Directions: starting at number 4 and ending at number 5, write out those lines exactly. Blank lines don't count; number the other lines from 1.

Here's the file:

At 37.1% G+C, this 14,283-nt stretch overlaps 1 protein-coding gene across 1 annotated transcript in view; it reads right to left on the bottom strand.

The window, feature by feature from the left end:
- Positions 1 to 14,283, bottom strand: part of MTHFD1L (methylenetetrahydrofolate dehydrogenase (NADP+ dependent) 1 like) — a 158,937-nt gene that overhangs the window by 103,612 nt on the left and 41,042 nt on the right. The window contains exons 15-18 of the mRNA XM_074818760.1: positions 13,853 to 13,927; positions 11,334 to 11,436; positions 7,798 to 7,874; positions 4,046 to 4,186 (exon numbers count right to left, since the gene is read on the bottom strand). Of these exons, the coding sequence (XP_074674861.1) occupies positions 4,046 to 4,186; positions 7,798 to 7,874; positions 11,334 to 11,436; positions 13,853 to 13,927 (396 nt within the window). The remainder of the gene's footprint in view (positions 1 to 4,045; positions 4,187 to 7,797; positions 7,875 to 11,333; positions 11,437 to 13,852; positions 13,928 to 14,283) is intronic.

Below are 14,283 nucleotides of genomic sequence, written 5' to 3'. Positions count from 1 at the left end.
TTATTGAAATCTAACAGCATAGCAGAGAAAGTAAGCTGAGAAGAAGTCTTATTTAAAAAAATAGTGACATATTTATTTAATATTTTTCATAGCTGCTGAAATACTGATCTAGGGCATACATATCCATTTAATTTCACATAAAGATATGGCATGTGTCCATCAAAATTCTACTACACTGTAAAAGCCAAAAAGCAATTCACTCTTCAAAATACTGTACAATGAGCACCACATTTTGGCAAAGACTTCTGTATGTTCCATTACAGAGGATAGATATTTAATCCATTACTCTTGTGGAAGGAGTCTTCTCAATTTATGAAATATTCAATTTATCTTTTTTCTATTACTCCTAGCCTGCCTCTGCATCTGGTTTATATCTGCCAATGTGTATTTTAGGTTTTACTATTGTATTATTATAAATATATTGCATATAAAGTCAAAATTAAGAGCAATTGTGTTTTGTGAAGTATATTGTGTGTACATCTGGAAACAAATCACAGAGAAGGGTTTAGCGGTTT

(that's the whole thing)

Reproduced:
Below are 14,283 nucleotides of genomic sequence, written 5' to 3'. Positions count from 1 at the left end.
TTATTGAAATCTAACAGCATAGCAGAGAAAGTAAGCTGAGAAGAAGTCTTATTTAAAAAAATAGTGACATATTTATTTAATATTTTTCATAGCTGCTGAAATACTGATCTAGGGCATACATATCCATTTAATTTCACATAAAGATATGGCATGTGTCCATCAAAATTCTACTACACTGTAAAAGCCAAAAAGCAATTCACTCTTCAAAATACTGTACAATGAGCACCACATTTTGGCAAAGACTTCTGTATGTTCCATTACAGAGGATAGATATTTAATCCATTACTCTTGTGGAAGGAGTCTTCTCAATTTATGAAATATTCAATTTATCTTTTTTCTATTACTCCTAGCCTGCCTCTGCATCTGGTTTATATCTGCCAATGTGTATTTTAGGTTTTACTATTGTATTATTATAAATATATTGCATATAAAGTCAAAATTAAGAGCAATTGTGTTTTGTGAAGTATATTGTGTGTACATCTGGAAACAAATCACAGAGAAGGGTTTAGCGGTTT